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Learn about the first year of orthopaedic surgery residency from resident Mack Padgett, MD.

Mack Padgett 1st Year Residency

Several medical residents and physicians stand around an operating room table holding surgery tools. Each individual is wearing a surgery gown, gloves, caps, and glasses.

Mack Padgett, MD, earned his medical degree from the University of Tennessee Health Science Center College of Medicine. When applying to residency programs, Padgett knew the IU orthopaedic surgery program was prestigious. “I chose the IU orthopaedic surgery residency because of the program’s track record of success,” he said. 

He also knew the applicant pool would be competitive—but to be a strong candidate for an orthopaedic fellowship, Padgett understood how crucial a competitive residency was. “I knew that I would receive excellent training and be a competitive fellowship applicant in the subspecialty of my choice, as well as a competent general orthopaedist.”  

Fortunately, Padgett was matched to the program. Although he anticipated the intense, challenging and rewarding experiences associated with IU’s orthopaedic surgery residency, he has been pleasantly surprised by the freedom he has had so far.  

“I have enjoyed the level of autonomy granted to me by both the faculty and senior residents,” he explained. “Our program grants interns outstanding exposure to closed reductions, casting and other orthopaedic procedures. Interns are exceedingly well-prepared to begin handling independent orthopaedic call as second-year residents.” 

But for Padgett, the value of the IU School of Medicine orthopaedic surgery residency goes far beyond the technical and clinical surgery skills he is gaining.  


“A culture of support” 

Now with a year of residency under his belt, Padgett understands first-hand how crucial a supportive environment is for resident interns. “The orthopaedic surgery program at IU is built on a culture of support,” Padgett said. That culture of support begins with the renowned faculty in the program. “The faculty are very invested in our education and success. Despite their busy clinical, academic and administrative schedules, they always go out of their way to teach.” 

Faculty support is far-reaching in the department. “It is very evident that the faculty genuinely want to see us reach our full potential as orthopaedic surgeons.” Beyond teaching and clinical guidance, faculty support includes professional guidance and a department-level focus on wellness and mental health. All these supportive elements ensure residents’ success. 

“The faculty, residents and staff all want you to attain your career goals as an orthopaedic surgeon. Regardless of subspecialty of interest and desired future practice model, the entire department wants you to succeed.”  

That success looks different for each resident, but that sets the program apart. For Padgett, who chose the six-year research-track residency, the research infrastructure at IU has been especially worthwhile. He has access to multiple research centers and research-focused faculty who cultivate his research skills and portfolio. This is just one of many benefits he’s taken advantage of while living and learning in Indianapolis.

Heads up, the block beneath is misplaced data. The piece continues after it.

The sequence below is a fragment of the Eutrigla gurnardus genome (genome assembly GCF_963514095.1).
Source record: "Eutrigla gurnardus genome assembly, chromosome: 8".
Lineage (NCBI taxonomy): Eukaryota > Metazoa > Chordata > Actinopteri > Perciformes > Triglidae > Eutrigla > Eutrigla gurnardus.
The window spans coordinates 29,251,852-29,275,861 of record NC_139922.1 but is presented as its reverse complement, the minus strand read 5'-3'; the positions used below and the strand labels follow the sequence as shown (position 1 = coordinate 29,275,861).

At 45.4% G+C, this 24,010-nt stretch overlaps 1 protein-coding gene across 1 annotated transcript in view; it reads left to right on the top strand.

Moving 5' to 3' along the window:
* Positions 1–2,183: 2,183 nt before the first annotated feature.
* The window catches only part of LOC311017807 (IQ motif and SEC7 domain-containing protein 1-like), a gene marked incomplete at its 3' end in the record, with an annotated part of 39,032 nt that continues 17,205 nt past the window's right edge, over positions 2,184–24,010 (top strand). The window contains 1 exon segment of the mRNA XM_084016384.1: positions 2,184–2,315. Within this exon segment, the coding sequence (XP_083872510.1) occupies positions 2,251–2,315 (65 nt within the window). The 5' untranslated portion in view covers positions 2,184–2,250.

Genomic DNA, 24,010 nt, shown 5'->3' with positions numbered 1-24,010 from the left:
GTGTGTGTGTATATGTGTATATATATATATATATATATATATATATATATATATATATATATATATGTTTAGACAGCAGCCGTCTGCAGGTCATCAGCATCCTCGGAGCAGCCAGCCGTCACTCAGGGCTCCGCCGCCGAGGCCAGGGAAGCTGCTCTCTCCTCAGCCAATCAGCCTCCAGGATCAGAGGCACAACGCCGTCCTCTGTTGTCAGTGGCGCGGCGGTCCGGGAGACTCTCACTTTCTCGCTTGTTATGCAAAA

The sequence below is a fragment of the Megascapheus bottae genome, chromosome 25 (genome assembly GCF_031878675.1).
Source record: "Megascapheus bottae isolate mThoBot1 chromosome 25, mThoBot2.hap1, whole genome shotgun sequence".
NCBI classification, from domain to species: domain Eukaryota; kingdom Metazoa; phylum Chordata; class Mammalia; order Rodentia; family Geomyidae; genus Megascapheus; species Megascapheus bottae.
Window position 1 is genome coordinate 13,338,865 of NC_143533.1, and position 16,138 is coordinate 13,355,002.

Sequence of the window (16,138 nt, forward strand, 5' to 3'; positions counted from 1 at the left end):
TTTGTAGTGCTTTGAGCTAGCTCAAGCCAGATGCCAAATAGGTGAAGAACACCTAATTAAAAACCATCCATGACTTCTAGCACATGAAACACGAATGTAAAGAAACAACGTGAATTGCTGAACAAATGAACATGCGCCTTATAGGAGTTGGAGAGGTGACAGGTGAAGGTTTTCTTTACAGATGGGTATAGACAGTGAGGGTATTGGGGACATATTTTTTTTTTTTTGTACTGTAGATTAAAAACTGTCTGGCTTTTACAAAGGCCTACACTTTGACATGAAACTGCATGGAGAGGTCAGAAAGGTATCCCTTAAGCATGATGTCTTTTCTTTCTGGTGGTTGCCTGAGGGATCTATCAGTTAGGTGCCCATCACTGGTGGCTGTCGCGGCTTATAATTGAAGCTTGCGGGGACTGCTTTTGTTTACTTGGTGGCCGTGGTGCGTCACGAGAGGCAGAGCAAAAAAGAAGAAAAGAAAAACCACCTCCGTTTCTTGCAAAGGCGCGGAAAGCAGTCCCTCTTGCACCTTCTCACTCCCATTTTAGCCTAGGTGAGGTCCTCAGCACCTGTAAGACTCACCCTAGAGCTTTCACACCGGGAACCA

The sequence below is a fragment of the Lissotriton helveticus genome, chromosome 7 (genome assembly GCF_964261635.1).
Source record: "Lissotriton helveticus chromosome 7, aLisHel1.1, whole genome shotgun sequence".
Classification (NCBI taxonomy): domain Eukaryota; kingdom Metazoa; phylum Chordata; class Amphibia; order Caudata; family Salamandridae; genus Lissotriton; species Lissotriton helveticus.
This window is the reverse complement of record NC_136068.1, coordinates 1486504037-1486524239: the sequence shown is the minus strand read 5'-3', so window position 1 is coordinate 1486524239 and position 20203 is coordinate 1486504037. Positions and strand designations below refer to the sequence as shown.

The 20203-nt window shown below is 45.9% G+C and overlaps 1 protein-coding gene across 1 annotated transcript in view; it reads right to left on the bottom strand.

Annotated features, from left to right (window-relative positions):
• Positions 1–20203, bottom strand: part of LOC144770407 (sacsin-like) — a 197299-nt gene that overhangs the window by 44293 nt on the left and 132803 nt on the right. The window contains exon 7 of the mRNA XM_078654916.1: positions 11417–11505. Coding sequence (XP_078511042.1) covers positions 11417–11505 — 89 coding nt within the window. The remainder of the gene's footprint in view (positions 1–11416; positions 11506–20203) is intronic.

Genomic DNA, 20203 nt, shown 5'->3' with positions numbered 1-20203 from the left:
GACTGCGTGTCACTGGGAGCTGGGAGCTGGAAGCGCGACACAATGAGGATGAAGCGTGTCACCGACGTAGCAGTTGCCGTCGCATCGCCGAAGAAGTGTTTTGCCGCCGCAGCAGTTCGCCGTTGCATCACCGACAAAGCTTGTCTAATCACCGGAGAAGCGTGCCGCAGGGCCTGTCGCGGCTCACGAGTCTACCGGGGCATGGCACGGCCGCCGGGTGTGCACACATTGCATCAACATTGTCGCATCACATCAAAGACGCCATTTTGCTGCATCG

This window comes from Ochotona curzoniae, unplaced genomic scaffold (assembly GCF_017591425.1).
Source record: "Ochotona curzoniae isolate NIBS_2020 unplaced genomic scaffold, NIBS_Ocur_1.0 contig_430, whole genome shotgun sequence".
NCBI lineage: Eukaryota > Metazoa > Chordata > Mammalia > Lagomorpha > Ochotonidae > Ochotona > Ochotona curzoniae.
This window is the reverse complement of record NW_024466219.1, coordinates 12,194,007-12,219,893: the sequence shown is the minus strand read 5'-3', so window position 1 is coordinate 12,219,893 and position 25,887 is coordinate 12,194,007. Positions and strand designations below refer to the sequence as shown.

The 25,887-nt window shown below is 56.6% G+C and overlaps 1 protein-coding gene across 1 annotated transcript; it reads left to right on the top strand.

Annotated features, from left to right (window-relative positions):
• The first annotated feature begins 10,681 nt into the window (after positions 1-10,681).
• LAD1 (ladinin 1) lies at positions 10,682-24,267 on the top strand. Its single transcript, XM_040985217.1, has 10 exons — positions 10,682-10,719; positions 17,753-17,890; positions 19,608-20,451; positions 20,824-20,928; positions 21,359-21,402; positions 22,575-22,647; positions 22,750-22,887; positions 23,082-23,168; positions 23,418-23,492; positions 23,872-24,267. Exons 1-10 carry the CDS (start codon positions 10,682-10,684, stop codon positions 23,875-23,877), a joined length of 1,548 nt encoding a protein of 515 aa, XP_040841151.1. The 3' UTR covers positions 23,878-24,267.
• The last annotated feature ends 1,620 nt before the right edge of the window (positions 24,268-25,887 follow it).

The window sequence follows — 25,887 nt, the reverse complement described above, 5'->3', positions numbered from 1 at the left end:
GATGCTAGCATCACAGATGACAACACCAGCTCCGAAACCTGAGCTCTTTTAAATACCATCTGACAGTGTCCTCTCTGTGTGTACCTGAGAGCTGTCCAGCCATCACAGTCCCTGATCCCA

“The perfect-sized city” 

The orthopaedic surgery residency is based in Indianapolis, IN, the largest city in the state and the second-largest city in the Midwest. Located just three hours from Chicago and home to five major health systems, Indianapolis is ideally situated for researchers and clinicians like Padgett.  

It’s also the state’s most diverse city. It houses several major sporting teams and hosts countless national and international events yearly. And Padgett has taken full advantage of what the cultural center of Indiana has to offer. 

“Indianapolis is the perfect-sized city with excellent outdoor recreation, food and cultural options,” he said. From hiking at one of the country’s largest city parks, Eagle Creek, to dining at the Bottleworks District Garage Food Hall, there is always something fun to do. “There are activities that can be enjoyed year-round. Whatever your interests outside of work are, you can find those in Indianapolis.” 

It’s easy for Padgett to enjoy the Indy festivities because of the resident atmosphere. “The residents in the program frequently meet and do things together outside of the hospital,” he explained.  

He has been especially impressed by the community and culture that residents have created in the program. He expected to grow close with other first-year residents, but even upper-level residents are always available to help, hang out or provide guidance. 

“I have gone to several Pacers games with co-residents. Many of us play golf together. You can always find someone who wants to try a new restaurant or get drinks at one of the many breweries or bars around the city.” 

Padgett has five years left of his research-track residency in orthopaedic surgery, but he is already confident he made the right decision. “When reflecting on my educational journey, I have experienced the greatest amount of personal and professional growth during my first year of residency.” 

If you’re considering the IU School of Medicine Department of Orthopaedic Surgery residency and want to learn more from a current resident, Padgett is happy to connect. “To any prospective applicants, I sincerely hope you strongly consider IU for your residency training. If you have any questions, please do not hesitate to contact me at We look forward to meeting you!” 
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Keeley Higley

Keeley Higley is the communications generalist for the Departments of Orthopaedic Surgery and Obstetrics and Gynecology. 

The views expressed in this content represent the perspective and opinions of the author and may or may not represent the position of Indiana University School of Medicine.